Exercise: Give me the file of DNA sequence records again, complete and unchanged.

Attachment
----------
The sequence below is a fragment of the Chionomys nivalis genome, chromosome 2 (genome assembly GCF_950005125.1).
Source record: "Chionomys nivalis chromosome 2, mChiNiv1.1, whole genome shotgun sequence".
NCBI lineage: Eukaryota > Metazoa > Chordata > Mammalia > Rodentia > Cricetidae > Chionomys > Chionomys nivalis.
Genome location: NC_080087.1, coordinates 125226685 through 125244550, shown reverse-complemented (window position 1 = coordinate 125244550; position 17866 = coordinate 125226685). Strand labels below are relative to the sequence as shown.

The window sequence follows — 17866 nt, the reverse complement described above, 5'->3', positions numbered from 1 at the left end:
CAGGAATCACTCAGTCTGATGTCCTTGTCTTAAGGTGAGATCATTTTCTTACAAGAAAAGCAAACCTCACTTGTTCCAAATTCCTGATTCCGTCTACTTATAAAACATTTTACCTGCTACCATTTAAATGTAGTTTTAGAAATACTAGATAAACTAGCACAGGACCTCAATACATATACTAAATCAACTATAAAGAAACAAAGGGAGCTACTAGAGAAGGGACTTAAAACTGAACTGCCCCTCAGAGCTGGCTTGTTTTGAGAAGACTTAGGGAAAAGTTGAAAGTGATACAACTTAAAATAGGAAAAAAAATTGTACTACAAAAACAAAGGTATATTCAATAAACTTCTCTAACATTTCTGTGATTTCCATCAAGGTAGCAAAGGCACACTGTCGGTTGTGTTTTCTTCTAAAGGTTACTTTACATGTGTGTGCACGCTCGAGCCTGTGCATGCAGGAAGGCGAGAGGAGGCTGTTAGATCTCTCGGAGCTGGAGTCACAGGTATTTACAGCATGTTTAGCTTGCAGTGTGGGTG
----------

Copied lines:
The sequence below is a fragment of the Chionomys nivalis genome, chromosome 2 (genome assembly GCF_950005125.1).
Source record: "Chionomys nivalis chromosome 2, mChiNiv1.1, whole genome shotgun sequence".
NCBI lineage: Eukaryota > Metazoa > Chordata > Mammalia > Rodentia > Cricetidae > Chionomys > Chionomys nivalis.
Genome location: NC_080087.1, coordinates 125226685 through 125244550, shown reverse-complemented (window position 1 = coordinate 125244550; position 17866 = coordinate 125226685). Strand labels below are relative to the sequence as shown.

The window sequence follows — 17866 nt, the reverse complement described above, 5'->3', positions numbered from 1 at the left end:
CAGGAATCACTCAGTCTGATGTCCTTGTCTTAAGGTGAGATCATTTTCTTACAAGAAAAGCAAACCTCACTTGTTCCAAATTCCTGATTCCGTCTACTTATAAAACATTTTACCTGCTACCATTTAAATGTAGTTTTAGAAATACTAGATAAACTAGCACAGGACCTCAATACATATACTAAATCAACTATAAAGAAACAAAGGGAGCTACTAGAGAAGGGACTTAAAACTGAACTGCCCCTCAGAGCTGGCTTGTTTTGAGAAGACTTAGGGAAAAGTTGAAAGTGATACAACTTAAAATAGGAAAAAAAATTGTACTACAAAAACAAAGGTATATTCAATAAACTTCTCTAACATTTCTGTGATTTCCATCAAGGTAGCAAAGGCACACTGTCGGTTGTGTTTTCTTCTAAAGGTTACTTTACATGTGTGTGCACGCTCGAGCCTGTGCATGCAGGAAGGCGAGAGGAGGCTGTTAGATCTCTCGGAGCTGGAGTCACAGGTATTTACAGCATGTTTAGCTTGCAGTGTGGGTG